An alternative model of the Atonement?

Regular readers will have spotted that I’ve taken a little time recently to respond to Steve Chalke’s 95 talks and particularly his attacks on two things:

  1. The infallibility and inerrancy of Scripture -that the Bible is God’s Word and without error
  2. The doctrine of penal substitution – that Jesus won the victory by taking our place and bearing the penalty/curse for our sin.

The second point is a return to the theme that first made Steve Chalke controversial in his book, The Lost Message of Jesus.  As Chalke and others have sought to question this teaching, a number of rumours about the doctrine have circulated. One is that it is a new doctrine, that the idea was unknown to the early church and only started to emerge in the middle ages before being properly formulated by John Calvin.  In fact, some people have gone so far as to say that this is a Western Church aberration and considered heresy by the Eastern Orthodox.

I have not been able to substantiate the claim that the Eastern Orthodox churches (whether Greek, Russian or Egyptian Coptic) officially have pronounced Penal Substitution heresy. A search online tends to take me to articles written by Western (American) authors. I also notice that they seem to either be written by or responding to Americans who have rejected and left evangelicalism for various reasons. AS has often been the case, one is left wondering whether those rejecting Penal Substitution are rejecting it or a caricature of it. In any case, the response tends to argue that Orthodox Christians follow an alternative model of atonement with better historical credentials. This model is referred to as “Recapitulation” and comes from Irenaeus, a Greek Christian who died in 202 AD.

The word “Recapitulation” has its roots in Ephesians 1:10 which says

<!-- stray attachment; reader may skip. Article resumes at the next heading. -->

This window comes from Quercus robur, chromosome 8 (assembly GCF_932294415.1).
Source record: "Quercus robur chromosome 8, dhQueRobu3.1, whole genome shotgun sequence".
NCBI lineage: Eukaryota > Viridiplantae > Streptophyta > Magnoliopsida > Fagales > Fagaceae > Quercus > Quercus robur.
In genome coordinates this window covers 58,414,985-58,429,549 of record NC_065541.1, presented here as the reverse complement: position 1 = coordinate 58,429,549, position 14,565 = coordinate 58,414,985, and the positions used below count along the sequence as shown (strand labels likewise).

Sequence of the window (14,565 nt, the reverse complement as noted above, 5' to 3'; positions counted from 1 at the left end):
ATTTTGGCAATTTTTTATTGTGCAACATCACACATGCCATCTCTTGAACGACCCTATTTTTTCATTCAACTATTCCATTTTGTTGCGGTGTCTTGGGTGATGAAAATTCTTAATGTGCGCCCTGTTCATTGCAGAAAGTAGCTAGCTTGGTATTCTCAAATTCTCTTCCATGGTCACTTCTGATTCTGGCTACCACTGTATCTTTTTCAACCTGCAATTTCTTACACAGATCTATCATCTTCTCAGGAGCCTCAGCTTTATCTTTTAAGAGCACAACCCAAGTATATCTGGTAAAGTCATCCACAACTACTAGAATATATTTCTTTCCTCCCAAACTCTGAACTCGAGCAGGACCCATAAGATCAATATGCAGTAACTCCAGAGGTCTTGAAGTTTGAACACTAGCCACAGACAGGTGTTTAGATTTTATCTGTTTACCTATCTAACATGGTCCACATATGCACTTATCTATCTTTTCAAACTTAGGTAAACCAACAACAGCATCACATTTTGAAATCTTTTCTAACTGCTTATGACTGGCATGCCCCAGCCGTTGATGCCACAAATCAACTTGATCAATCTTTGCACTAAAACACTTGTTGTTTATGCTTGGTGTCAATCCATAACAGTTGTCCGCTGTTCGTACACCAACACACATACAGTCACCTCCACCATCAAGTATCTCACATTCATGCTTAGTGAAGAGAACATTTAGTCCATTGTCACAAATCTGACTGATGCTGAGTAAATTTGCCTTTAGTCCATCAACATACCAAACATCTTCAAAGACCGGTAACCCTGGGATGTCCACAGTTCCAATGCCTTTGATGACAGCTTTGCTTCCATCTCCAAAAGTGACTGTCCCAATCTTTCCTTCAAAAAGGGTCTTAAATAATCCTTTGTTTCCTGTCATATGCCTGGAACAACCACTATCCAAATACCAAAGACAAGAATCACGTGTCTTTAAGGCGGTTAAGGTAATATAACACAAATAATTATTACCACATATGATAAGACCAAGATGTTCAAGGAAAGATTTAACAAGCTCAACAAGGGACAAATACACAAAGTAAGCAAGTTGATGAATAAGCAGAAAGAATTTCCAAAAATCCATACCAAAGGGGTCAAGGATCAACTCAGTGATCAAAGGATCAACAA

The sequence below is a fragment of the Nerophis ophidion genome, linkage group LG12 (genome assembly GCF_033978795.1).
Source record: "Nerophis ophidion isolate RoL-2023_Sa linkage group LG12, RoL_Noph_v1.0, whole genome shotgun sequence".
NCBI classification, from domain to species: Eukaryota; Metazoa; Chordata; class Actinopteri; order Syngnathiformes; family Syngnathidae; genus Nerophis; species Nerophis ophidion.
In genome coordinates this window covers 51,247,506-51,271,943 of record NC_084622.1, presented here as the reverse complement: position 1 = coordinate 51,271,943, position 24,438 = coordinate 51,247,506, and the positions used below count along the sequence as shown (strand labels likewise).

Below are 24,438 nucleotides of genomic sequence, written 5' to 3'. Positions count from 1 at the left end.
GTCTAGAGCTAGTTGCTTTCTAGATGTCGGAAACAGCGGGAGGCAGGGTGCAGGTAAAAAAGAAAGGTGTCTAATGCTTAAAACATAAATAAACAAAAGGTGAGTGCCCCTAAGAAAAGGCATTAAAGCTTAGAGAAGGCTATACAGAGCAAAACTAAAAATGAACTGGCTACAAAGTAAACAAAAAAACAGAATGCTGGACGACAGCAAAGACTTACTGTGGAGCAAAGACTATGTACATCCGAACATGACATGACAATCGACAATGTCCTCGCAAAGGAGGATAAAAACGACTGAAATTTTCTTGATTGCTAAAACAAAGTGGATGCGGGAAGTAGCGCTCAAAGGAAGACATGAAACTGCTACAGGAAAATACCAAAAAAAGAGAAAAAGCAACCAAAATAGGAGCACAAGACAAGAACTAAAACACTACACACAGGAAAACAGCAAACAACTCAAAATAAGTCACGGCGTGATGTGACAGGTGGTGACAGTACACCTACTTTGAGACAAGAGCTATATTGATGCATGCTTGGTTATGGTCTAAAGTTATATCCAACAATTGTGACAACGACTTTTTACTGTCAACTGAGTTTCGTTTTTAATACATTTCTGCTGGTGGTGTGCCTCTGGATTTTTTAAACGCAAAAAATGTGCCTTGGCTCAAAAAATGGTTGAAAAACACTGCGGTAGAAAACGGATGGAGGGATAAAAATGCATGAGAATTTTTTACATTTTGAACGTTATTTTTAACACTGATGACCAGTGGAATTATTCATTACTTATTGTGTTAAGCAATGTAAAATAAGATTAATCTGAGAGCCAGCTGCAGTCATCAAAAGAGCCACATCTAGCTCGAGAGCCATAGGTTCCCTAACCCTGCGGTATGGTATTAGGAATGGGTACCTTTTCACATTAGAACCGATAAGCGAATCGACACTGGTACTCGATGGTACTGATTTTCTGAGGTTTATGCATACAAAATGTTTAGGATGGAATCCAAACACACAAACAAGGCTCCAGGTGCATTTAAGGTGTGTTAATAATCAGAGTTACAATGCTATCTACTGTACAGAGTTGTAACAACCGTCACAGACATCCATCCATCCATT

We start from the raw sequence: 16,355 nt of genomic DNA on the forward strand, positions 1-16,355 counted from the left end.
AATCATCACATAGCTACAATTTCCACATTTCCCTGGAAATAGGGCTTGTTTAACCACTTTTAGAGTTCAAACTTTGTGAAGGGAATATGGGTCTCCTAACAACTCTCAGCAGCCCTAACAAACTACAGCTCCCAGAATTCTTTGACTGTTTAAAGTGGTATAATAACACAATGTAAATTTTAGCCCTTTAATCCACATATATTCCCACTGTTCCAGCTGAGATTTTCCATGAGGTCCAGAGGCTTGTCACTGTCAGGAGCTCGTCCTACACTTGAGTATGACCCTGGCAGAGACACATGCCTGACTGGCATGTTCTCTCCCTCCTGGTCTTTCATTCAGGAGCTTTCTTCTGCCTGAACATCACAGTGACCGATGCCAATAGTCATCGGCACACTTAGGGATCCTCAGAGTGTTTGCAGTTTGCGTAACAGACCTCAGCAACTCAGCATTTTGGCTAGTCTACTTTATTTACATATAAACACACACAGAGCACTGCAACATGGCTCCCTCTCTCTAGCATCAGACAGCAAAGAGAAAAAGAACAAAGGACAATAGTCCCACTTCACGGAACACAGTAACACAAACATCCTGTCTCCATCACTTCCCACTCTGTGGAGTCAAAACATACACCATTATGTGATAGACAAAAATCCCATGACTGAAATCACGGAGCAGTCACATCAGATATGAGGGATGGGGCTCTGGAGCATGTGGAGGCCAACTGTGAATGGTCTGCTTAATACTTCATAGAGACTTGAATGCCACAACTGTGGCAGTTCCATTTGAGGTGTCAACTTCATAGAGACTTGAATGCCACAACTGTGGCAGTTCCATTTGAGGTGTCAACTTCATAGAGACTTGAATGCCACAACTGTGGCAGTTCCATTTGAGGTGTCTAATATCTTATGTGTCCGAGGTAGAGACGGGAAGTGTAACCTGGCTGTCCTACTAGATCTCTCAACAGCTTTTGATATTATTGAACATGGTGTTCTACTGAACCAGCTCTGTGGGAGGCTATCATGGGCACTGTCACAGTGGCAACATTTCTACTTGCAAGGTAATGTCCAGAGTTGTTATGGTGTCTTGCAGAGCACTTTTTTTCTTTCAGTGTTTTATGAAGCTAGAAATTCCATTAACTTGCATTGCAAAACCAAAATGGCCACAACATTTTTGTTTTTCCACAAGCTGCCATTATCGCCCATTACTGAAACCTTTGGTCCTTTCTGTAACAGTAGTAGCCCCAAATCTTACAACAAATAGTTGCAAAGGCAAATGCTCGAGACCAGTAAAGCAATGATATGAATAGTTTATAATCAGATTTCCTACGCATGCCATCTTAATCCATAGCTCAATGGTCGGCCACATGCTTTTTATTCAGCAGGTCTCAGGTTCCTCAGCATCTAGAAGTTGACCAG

“And this is the plan: At the right time he will bring everything together under the authority of Christ—everything in heaven and on earth.”

Where the NLT says “he will bring everything together under the authority..” the Greek word is anakephaliosis – to sum up or recapitulate.

Irenaeus argued that:

“He (Christ) has therefore, in His work of recapitulation, summed up all things, both waging war against our enemy, and crushing him who had at the beginning led us away captives in Adam …the enemy would not have been fairly vanquished, unless it had been a man [born] of woman who conquered him. … And therefore does the Lord profess Himself to be the Son of man, comprising in Himself that original man out of whom the woman was fashioned, in order that, as our species went down to death through a vanquished man, so we may ascend to life again through a victorious one; and as through a man death received the palm [of victory] against us, so again by a man we may receive the palm against death.”[1]

The idea is that where the first man Adam was deceived, disobedient and defeated, Christ reversed this by his perfect obedience, withstanding temptation, he was victorious over Satan and sin. The result is that in Christ, we are reconciled to God.

Now, quite obviously this is not a description of Penal Substitution. However, it is also reasonable to ask whether or not we should be expecting that. Lawyers, archaeologists and historians have a little saying “absence of evidence is not evidence of absence.” In other words, just because we haven’t got a writing where Irenaeus uses the exact penal substitution formulation used by Jim Packer, doesn’t mean that he didn’t believe that Jesus died to bear the penalty of sin and that God’s wrath was satisfied. What it simply means is that his focus was on other matters. Often doctrinal formulations are sharpened in response to controversy and attack. What were the particular controversies that the early church had to respond to? The answer is Gnosticism and Arianism. So unsurprisingly, we see that doctrinal formulations are designed to counter these two errors. Irenaeus was focused on dealing with Gnosticism, later people like Hilary of Poitiers and Athanasius would respond to Arianism. So, what does Irenaeus need to show? He needs to show that Jesus is both fully God and fully man and why this needed to be so. That’s what his argument helps to do, as incidentally Athanasius also does in On the Incarnation.